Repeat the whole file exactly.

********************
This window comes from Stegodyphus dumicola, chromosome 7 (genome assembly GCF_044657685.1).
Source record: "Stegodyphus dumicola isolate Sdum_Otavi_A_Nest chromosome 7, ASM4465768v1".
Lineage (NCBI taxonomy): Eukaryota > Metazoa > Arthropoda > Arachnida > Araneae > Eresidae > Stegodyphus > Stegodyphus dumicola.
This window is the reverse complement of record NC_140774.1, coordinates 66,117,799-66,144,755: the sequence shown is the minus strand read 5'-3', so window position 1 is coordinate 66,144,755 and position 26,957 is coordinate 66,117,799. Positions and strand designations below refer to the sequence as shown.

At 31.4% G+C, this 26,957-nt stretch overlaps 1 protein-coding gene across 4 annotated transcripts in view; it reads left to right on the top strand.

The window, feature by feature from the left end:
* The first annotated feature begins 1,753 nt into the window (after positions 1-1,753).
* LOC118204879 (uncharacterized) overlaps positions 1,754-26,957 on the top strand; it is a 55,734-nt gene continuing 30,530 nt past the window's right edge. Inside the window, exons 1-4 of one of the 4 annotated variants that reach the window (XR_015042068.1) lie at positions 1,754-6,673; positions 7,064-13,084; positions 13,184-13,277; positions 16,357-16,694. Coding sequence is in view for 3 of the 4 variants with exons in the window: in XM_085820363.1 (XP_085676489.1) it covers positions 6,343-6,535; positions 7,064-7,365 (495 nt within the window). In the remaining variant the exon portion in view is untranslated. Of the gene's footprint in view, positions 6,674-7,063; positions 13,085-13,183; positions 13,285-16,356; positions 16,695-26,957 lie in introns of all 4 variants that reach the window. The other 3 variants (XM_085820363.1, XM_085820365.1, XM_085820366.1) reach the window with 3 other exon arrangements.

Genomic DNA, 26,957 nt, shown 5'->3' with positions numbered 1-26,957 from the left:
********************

This window comes from Stegodyphus dumicola, chromosome 7 (genome assembly GCF_044657685.1).
Source record: "Stegodyphus dumicola isolate Sdum_Otavi_A_Nest chromosome 7, ASM4465768v1".
Lineage (NCBI taxonomy): Eukaryota > Metazoa > Arthropoda > Arachnida > Araneae > Eresidae > Stegodyphus > Stegodyphus dumicola.
This window is the reverse complement of record NC_140774.1, coordinates 66,117,799-66,144,755: the sequence shown is the minus strand read 5'-3', so window position 1 is coordinate 66,144,755 and position 26,957 is coordinate 66,117,799. Positions and strand designations below refer to the sequence as shown.

At 31.4% G+C, this 26,957-nt stretch overlaps 1 protein-coding gene across 4 annotated transcripts in view; it reads left to right on the top strand.

The window, feature by feature from the left end:
* The first annotated feature begins 1,753 nt into the window (after positions 1-1,753).
* LOC118204879 (uncharacterized) overlaps positions 1,754-26,957 on the top strand; it is a 55,734-nt gene continuing 30,530 nt past the window's right edge. Inside the window, exons 1-4 of one of the 4 annotated variants that reach the window (XR_015042068.1) lie at positions 1,754-6,673; positions 7,064-13,084; positions 13,184-13,277; positions 16,357-16,694. Coding sequence is in view for 3 of the 4 variants with exons in the window: in XM_085820363.1 (XP_085676489.1) it covers positions 6,343-6,535; positions 7,064-7,365 (495 nt within the window). In the remaining variant the exon portion in view is untranslated. Of the gene's footprint in view, positions 6,674-7,063; positions 13,085-13,183; positions 13,285-16,356; positions 16,695-26,957 lie in introns of all 4 variants that reach the window. The other 3 variants (XM_085820363.1, XM_085820365.1, XM_085820366.1) reach the window with 3 other exon arrangements.

Genomic DNA, 26,957 nt, shown 5'->3' with positions numbered 1-26,957 from the left: